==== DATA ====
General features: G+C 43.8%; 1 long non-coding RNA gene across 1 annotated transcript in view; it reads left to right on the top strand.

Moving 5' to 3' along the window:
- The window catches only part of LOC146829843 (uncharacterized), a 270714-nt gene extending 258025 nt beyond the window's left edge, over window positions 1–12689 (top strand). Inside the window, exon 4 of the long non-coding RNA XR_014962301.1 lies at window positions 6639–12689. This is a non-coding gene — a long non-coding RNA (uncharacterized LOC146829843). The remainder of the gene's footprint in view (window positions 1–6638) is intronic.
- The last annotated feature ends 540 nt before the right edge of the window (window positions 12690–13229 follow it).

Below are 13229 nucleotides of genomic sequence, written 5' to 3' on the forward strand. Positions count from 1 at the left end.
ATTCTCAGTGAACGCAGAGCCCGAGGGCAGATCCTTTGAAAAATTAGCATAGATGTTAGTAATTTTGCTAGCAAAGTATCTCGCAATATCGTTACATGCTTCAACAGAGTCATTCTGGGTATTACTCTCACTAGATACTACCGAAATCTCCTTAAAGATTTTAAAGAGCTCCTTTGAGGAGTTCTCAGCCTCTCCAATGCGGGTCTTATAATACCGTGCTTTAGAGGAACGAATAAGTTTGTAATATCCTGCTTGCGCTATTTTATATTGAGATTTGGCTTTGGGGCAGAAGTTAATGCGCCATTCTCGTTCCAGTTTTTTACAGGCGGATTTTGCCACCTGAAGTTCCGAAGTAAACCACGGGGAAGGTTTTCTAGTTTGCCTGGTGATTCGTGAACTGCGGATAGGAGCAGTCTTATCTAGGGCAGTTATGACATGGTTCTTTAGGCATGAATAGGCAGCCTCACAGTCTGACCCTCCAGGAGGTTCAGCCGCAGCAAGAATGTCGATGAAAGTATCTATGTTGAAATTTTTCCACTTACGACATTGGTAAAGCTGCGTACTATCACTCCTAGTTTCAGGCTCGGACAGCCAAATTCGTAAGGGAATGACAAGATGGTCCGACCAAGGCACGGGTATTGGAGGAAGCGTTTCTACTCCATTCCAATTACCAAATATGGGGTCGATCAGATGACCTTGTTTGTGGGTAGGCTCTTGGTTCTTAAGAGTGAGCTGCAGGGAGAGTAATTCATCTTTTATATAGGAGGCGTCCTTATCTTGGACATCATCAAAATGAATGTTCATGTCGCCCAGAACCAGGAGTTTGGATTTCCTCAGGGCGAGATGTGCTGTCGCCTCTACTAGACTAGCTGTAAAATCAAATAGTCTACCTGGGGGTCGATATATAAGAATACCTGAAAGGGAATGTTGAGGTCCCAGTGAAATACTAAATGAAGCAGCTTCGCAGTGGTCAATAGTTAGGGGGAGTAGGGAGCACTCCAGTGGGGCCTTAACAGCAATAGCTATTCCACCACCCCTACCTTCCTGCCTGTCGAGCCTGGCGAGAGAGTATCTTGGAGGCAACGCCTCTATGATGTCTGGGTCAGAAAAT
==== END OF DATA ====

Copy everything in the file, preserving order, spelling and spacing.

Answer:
General features: G+C 43.8%; 1 long non-coding RNA gene across 1 annotated transcript in view; it reads left to right on the top strand.

Moving 5' to 3' along the window:
- The window catches only part of LOC146829843 (uncharacterized), a 270714-nt gene extending 258025 nt beyond the window's left edge, over window positions 1–12689 (top strand). Inside the window, exon 4 of the long non-coding RNA XR_014962301.1 lies at window positions 6639–12689. This is a non-coding gene — a long non-coding RNA (uncharacterized LOC146829843). The remainder of the gene's footprint in view (window positions 1–6638) is intronic.
- The last annotated feature ends 540 nt before the right edge of the window (window positions 12690–13229 follow it).

Below are 13229 nucleotides of genomic sequence, written 5' to 3' on the forward strand. Positions count from 1 at the left end.
ATTCTCAGTGAACGCAGAGCCCGAGGGCAGATCCTTTGAAAAATTAGCATAGATGTTAGTAATTTTGCTAGCAAAGTATCTCGCAATATCGTTACATGCTTCAACAGAGTCATTCTGGGTATTACTCTCACTAGATACTACCGAAATCTCCTTAAAGATTTTAAAGAGCTCCTTTGAGGAGTTCTCAGCCTCTCCAATGCGGGTCTTATAATACCGTGCTTTAGAGGAACGAATAAGTTTGTAATATCCTGCTTGCGCTATTTTATATTGAGATTTGGCTTTGGGGCAGAAGTTAATGCGCCATTCTCGTTCCAGTTTTTTACAGGCGGATTTTGCCACCTGAAGTTCCGAAGTAAACCACGGGGAAGGTTTTCTAGTTTGCCTGGTGATTCGTGAACTGCGGATAGGAGCAGTCTTATCTAGGGCAGTTATGACATGGTTCTTTAGGCATGAATAGGCAGCCTCACAGTCTGACCCTCCAGGAGGTTCAGCCGCAGCAAGAATGTCGATGAAAGTATCTATGTTGAAATTTTTCCACTTACGACATTGGTAAAGCTGCGTACTATCACTCCTAGTTTCAGGCTCGGACAGCCAAATTCGTAAGGGAATGACAAGATGGTCCGACCAAGGCACGGGTATTGGAGGAAGCGTTTCTACTCCATTCCAATTACCAAATATGGGGTCGATCAGATGACCTTGTTTGTGGGTAGGCTCTTGGTTCTTAAGAGTGAGCTGCAGGGAGAGTAATTCATCTTTTATATAGGAGGCGTCCTTATCTTGGACATCATCAAAATGAATGTTCATGTCGCCCAGAACCAGGAGTTTGGATTTCCTCAGGGCGAGATGTGCTGTCGCCTCTACTAGACTAGCTGTAAAATCAAATAGTCTACCTGGGGGTCGATATATAAGAATACCTGAAAGGGAATGTTGAGGTCCCAGTGAAATACTAAATGAAGCAGCTTCGCAGTGGTCAATAGTTAGGGGGAGTAGGGAGCACTCCAGTGGGGCCTTAACAGCAATAGCTATTCCACCACCCCTACCTTCCTGCCTGTCGAGCCTGGCGAGAGAGTATCTTGGAGGCAACGCCTCTATGATGTCTGGGTCAGAAAAT